3 Questions with Éireann Lorsung
Poet and editor Éireann Lorsung on sitting down to work, avoiding comparisons, and cultivating the practical invisible skills of the art business.
3 QUESTIONS is series of brief, three-question interviews with PNCA’s visiting artists and lecturers. Each year, PNCA attracts innovative, thoughtful, and creative makers and thinkers who share our belief in the transformative power of creativity. In three short answers to three short questions, these artists offer perspectives on career, motivation, and transformation. When available, we include links to audio recordings, transcripts, slideshows, or video.
PNCA’s MA in Critical Theory and Creative Research (CT+CR) welcomes Éireann Lorsung, designer and editor of MIEL and author of Music for Landing Planes By to campus to read from her newest book of poetry, Her book, in an event facilitated by PNCA student Marshall Astor, MA CT+CR ’13.
“Work accrues if I keep at it.”
What advice would you offer current students about to embark on a career in the arts?
I don’t know what a career in the arts would really look like, in the traditional sense of a career, meaning one does a certain amount of work and can reasonably expect a certain (and regular) amount of pay for it. I can say that if students are thinking that the arts are where they would like to make their lives, that diversity of skills has gone a long way for me. Being able to print and understand print processes; understanding programs like Photoshop and Illustrator; having some facility with HTML/CSS and typical interfaces like Wordpress; being fluent in online communication (and having impeccable manners); and being able to manage a budget, including writing grants; learning to coordinate events; and becoming familiar with publishing and other areas of professional life in the arts—these are some of the practical, invisible skills that have helped me work as a writer and artist. That said, it’s mainly the strong desire to make my work and help others make theirs that keeps me going. I think if students have that it’s already a good start—next is just a matter of finding the bits and pieces, or, if they’re lucky, the full-time or part-time paid work, to support the writing or artmaking.
How do you maintain your creative practice? What keeps you motivated and engaged?
I have to decide very consciously to keep making work. It’s easy to get bogged down (not enough success or recognition; awareness of others’ prolificness/success; questions about the point of making work at all) and it’s hard sometimes for me to remember, on a daily level, that the work accrues if I keep at it. I maintain my practice by persuading myself not to pay attention to what my peers are doing, by setting goals for myself and forcing myself to stick to them, and by reading, walking, looking at art, listening to music, cooking—doing things that charge me and make me see connections. The work itself keeps me engaged, as long as I can convince myself to sit down to do it. Getting to the table is more than half the fight.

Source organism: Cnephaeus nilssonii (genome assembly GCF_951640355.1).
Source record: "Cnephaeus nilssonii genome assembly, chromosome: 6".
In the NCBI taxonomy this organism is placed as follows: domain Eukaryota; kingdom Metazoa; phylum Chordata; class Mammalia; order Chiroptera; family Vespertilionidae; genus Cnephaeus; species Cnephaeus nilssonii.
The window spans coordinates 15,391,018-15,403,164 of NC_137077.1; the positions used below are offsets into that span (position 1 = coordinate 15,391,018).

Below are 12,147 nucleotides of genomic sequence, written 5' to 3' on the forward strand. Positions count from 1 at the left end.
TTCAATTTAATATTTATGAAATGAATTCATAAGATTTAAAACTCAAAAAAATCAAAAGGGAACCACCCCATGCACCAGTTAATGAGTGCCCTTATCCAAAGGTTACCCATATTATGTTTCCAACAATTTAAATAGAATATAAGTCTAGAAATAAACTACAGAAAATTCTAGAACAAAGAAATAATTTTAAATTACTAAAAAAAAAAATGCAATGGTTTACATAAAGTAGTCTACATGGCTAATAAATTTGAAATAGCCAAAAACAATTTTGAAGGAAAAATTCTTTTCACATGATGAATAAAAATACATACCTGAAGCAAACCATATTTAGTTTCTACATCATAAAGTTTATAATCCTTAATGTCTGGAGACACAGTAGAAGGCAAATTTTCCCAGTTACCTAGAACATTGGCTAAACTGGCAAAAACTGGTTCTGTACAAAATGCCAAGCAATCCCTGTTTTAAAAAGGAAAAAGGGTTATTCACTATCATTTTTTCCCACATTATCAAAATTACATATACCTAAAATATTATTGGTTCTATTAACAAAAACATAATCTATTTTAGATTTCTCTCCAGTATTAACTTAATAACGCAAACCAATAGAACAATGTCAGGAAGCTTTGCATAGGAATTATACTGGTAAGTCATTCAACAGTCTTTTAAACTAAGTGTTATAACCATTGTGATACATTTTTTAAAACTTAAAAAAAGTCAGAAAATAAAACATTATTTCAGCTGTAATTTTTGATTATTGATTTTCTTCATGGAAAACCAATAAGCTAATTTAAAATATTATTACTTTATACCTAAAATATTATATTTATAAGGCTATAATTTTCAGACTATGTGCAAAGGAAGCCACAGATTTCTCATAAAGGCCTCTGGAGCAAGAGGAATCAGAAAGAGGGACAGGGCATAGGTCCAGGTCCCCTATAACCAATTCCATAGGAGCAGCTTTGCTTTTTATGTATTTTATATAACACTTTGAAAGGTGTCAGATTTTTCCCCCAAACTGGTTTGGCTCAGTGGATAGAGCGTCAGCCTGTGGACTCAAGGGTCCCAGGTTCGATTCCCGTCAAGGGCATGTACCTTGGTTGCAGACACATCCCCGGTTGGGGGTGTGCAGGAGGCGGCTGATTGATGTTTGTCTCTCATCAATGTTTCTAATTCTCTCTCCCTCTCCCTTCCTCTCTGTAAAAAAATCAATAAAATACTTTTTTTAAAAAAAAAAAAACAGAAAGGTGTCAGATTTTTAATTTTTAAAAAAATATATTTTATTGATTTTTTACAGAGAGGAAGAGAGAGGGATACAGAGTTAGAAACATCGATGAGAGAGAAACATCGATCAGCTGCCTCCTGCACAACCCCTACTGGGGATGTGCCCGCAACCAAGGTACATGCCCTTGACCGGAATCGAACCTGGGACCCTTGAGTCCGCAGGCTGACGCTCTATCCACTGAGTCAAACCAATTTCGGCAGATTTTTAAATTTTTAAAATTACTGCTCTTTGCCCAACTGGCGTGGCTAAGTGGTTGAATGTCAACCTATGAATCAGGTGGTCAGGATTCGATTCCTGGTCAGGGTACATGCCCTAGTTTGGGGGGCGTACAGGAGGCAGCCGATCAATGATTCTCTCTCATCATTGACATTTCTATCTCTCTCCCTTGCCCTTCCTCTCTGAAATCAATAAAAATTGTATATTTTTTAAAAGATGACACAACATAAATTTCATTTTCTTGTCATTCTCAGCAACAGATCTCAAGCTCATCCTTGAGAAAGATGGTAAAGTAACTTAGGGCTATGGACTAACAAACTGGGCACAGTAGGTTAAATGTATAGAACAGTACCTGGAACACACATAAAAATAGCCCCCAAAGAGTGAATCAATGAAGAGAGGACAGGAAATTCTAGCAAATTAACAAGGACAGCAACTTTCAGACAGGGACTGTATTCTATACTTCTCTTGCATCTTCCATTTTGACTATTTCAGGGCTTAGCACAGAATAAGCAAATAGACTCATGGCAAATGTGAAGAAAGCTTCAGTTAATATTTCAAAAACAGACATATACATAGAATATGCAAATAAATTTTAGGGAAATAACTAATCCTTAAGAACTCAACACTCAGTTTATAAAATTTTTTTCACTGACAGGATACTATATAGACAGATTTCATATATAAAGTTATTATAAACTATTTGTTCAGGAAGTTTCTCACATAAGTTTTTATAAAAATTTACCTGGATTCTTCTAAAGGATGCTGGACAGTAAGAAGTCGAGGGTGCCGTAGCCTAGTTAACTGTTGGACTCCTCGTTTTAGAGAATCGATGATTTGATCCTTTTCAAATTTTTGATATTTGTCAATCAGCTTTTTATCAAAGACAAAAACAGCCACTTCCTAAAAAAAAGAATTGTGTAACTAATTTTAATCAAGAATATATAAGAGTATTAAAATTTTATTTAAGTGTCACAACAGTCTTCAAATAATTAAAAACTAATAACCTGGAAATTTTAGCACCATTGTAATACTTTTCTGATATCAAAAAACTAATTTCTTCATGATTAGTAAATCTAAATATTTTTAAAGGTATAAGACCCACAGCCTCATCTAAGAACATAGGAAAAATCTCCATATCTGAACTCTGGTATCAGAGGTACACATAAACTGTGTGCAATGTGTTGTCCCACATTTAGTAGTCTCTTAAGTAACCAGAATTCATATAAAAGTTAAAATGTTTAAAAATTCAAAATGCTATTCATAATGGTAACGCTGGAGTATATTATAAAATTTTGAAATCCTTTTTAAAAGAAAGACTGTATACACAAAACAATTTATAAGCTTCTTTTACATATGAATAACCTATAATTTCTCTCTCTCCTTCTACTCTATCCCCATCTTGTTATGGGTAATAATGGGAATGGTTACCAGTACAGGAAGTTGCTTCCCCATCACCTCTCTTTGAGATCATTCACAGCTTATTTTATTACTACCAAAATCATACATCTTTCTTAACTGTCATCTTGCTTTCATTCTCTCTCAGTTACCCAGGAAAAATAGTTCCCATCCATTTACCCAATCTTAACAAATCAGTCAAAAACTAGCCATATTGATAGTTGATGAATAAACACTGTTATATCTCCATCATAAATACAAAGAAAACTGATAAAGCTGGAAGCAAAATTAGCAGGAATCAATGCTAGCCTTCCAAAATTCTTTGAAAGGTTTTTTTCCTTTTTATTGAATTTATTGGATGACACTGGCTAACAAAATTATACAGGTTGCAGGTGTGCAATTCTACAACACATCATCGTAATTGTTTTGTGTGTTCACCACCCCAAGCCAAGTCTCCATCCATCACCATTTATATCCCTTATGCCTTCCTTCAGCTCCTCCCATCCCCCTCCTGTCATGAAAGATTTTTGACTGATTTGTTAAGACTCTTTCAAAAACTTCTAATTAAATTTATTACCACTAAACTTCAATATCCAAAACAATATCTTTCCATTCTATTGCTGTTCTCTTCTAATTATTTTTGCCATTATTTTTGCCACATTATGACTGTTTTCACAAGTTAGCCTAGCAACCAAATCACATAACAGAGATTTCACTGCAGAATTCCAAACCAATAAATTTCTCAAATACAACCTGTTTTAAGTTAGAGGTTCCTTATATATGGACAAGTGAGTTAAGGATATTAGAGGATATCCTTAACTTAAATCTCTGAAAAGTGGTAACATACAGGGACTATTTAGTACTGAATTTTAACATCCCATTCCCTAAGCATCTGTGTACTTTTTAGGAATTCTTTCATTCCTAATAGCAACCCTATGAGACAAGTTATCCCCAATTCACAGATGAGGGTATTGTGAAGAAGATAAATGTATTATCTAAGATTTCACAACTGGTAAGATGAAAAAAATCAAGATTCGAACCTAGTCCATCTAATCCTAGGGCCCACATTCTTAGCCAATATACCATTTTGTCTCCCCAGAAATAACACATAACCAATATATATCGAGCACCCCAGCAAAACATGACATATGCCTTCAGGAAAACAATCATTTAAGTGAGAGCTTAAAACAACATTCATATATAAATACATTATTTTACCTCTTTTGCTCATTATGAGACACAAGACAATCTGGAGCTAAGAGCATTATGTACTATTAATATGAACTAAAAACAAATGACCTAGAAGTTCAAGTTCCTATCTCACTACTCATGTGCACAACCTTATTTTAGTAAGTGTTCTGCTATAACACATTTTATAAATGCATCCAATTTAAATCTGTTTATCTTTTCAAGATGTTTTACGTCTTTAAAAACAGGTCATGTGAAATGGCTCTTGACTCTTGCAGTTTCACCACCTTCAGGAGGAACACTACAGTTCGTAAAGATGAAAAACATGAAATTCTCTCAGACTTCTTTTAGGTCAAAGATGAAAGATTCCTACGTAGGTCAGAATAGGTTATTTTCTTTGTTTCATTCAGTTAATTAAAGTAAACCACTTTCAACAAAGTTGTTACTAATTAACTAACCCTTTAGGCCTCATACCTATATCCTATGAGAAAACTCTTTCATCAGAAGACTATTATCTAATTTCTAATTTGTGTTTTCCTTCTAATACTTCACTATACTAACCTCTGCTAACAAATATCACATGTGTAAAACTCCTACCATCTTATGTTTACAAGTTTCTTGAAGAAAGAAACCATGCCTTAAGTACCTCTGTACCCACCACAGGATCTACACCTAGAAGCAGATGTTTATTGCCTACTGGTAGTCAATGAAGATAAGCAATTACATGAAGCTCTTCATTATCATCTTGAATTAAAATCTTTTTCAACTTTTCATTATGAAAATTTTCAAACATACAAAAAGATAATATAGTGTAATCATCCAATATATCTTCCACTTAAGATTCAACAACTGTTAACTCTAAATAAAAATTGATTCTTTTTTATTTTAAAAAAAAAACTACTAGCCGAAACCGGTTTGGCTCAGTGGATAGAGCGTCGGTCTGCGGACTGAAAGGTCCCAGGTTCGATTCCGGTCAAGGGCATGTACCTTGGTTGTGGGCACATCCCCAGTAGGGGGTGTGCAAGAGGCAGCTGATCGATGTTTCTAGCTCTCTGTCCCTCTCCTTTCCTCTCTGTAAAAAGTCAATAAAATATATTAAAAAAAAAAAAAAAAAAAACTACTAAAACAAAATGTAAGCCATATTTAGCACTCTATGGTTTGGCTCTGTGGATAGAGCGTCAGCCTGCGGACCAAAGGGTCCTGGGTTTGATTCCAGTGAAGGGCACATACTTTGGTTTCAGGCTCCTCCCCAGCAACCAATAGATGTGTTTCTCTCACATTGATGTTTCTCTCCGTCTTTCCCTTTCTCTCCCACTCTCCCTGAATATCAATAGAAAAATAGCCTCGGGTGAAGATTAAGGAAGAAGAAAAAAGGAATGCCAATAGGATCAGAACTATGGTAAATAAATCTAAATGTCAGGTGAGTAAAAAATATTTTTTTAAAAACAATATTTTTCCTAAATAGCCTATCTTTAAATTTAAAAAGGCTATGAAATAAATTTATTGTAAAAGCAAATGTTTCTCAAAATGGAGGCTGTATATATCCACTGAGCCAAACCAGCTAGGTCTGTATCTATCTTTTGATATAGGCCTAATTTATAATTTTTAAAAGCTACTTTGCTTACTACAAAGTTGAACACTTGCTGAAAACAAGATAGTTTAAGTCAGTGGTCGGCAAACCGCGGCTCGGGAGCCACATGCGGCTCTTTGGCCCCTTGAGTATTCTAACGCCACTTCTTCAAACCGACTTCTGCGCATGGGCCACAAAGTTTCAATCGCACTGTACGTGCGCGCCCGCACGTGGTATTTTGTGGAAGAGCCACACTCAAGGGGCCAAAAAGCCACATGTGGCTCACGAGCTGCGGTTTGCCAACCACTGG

Could you describe a moment or experience that profoundly changed the nature of your work?
Walking into the room with Cy Twombly’s The Ceiling in the Louvre was life-changing for me; I had just been reading James Elkins’ book Pictures and Tears, which is about crying as a response to work that is potentially useful from an art-historical or -theoretical point of view, and I was pretty certain I would just be one of those people who would never cry in front of a painting. But then I walked into that room and burst into tears; the painting was just so immense and I felt so welcomed by it. It affirmed things I wanted to believe about affect and knowledge and the kind of work I might make. A bit more recently, and on a smaller scale, I have been totally charged and excited by reading Susan Sontag’s The Volcano Lover and Kimiko Hahn’s The Narrow Road to the Interior.
ÉIREANN LORSUNG is the author of the debut book of poems, Music for Landing Planes By. She received her MFA in writing and BA degrees in English and Japanese from the University of Minnesota. She studied printmaking and drawing at the Scuola Internazionale di Grafica in Venice, Italy, and taught high school in rural France. She is the designer, creative director, and editor of MIEL, as well as the editor of the journal 111O. A chapbook of her poetry is forthcoming this year from dancing girl press.